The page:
Rep. Walt Blackman, R-Ariz., announced he will be seeking a seat in the U.S. House of Representatives representing Congressional District 1.
Blackman didn’t respond to a request for comment by press time Wednesday, but in recent weeks the Snowflake local has made several posts to social media regarding a run for Congress and asking for donations.
The seat is currently filled by self-styled moderate Democrat Rep. Tom O’Halleran, who this past year won reelection against Republican challenger Tiffany Shedd.
Blackman’s announcement came as the State of Arizona is in the midst of a redistricting process following the 2020 census.
District 1 currently covers most of the eastern part of the state, stretching from the Utah border to the outskirts of Tucson. The district includes all of Coconino, Navajo, Apache, Graham and Greenlee counties as well as parts of Yavapai, Gila, Pinal and Pima counties.
But it's anybody's guess exactly how the district might look after the redistricting effort is over. Because of population growth, Arizona is expected to receive one additional district; all districts are drawn up by a bipartisan commission.
Blackman just last year won his second term in the Arizona House representing Legislative District 6, which includes Flagstaff, beating out Democratic challenger Coral Evans and Independent Art Babbott.
Blackman first announced his intention to run for Congress during a rally in Queen Creek earlier this month. During the rally, he said he came to the decision to run for Congress after prayer and speaking to his wife.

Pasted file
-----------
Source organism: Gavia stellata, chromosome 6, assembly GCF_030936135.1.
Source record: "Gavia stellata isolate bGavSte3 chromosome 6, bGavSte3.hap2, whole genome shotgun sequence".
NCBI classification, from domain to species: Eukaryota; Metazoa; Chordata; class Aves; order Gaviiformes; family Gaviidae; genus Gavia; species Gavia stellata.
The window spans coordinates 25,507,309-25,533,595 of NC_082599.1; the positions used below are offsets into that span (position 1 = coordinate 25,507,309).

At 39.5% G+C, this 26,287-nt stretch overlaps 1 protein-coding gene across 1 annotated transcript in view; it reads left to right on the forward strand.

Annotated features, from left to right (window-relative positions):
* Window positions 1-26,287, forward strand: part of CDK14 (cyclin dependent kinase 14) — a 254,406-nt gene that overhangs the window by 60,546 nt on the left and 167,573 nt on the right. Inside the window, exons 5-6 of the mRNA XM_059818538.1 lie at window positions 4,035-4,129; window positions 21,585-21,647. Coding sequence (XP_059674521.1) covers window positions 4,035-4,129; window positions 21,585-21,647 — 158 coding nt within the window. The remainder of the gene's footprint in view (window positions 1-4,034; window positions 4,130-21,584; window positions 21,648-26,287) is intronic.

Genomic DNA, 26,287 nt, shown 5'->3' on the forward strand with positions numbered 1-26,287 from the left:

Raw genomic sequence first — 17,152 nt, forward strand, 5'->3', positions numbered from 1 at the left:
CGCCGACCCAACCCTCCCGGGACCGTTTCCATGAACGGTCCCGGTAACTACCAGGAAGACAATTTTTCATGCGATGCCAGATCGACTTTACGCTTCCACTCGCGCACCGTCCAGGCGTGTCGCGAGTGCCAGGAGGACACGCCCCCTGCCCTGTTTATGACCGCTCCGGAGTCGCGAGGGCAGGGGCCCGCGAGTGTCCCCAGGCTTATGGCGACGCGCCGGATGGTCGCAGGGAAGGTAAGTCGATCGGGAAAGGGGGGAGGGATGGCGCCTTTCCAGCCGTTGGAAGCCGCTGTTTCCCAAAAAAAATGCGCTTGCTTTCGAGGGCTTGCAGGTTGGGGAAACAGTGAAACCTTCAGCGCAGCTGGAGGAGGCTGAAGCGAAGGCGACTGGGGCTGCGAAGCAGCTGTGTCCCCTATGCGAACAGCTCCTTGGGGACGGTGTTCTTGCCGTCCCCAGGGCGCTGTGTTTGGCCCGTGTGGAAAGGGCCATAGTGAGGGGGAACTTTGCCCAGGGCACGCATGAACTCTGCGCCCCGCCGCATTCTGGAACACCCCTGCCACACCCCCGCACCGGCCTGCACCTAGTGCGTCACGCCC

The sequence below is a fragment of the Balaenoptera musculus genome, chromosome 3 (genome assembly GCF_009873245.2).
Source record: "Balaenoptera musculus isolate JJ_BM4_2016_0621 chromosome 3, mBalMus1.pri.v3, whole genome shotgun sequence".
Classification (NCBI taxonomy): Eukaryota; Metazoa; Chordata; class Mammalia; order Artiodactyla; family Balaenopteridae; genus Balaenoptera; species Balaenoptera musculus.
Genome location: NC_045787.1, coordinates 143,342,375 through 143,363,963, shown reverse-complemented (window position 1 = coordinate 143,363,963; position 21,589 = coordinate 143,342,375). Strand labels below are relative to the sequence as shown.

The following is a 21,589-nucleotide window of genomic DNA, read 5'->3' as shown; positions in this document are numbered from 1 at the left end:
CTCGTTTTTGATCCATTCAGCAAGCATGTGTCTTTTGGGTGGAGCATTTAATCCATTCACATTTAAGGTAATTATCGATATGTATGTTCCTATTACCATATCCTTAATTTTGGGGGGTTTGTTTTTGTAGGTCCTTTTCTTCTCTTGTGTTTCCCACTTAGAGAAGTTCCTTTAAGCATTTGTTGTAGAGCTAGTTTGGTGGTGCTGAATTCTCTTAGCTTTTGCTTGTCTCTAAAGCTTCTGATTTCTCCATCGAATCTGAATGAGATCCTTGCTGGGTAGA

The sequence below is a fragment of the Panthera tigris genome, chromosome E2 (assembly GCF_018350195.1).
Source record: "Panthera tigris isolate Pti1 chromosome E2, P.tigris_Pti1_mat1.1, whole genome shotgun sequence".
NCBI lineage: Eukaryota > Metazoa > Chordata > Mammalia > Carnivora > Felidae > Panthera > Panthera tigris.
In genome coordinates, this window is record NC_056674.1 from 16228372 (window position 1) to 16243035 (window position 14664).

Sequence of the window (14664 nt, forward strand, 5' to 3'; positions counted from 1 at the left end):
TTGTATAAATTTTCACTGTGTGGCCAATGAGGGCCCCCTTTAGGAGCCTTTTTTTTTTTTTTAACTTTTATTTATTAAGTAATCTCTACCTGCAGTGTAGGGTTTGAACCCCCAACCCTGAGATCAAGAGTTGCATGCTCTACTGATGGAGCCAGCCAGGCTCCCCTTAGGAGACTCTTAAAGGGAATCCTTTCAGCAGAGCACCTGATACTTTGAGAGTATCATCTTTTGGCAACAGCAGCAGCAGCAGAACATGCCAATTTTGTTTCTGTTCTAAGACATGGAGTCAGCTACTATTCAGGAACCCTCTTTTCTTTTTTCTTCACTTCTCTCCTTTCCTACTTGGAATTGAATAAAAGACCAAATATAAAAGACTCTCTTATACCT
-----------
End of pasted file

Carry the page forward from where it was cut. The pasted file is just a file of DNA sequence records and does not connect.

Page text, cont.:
“She said, 'You better do what God told you to do.' That’s why I’m running for Congress.
"We need the type of people in Congress who will stand up to those who want to tear down our country. We need the type of people in Congress that will look them in the face and say [...] 'I am an American,' and I will make sure that you hear that. The people I represent will make sure that you hear it. And, by golly, if you don’t hear it, watch out, because we're coming to get you,” Blackman told the crowd.
Blackman has been among several northern Arizona politicians who have continued to cast doubts on the 2020 presidential election, even months after President Joe Biden’s inauguration, and after an insurrection attempted to keep former President Donald Trump in office in January.
And that continued during the rally in Queen Creek, during which Blackman said he didn’t serve in the military and fight in the Middle East only to come back and doubt whether his vote supporting Trump had counted.
“President Trump was a gift from God to us and when they did not certify him as the president, God said to us, ‘I will be with you as I was with President Trump,’” Blackman said during the rally.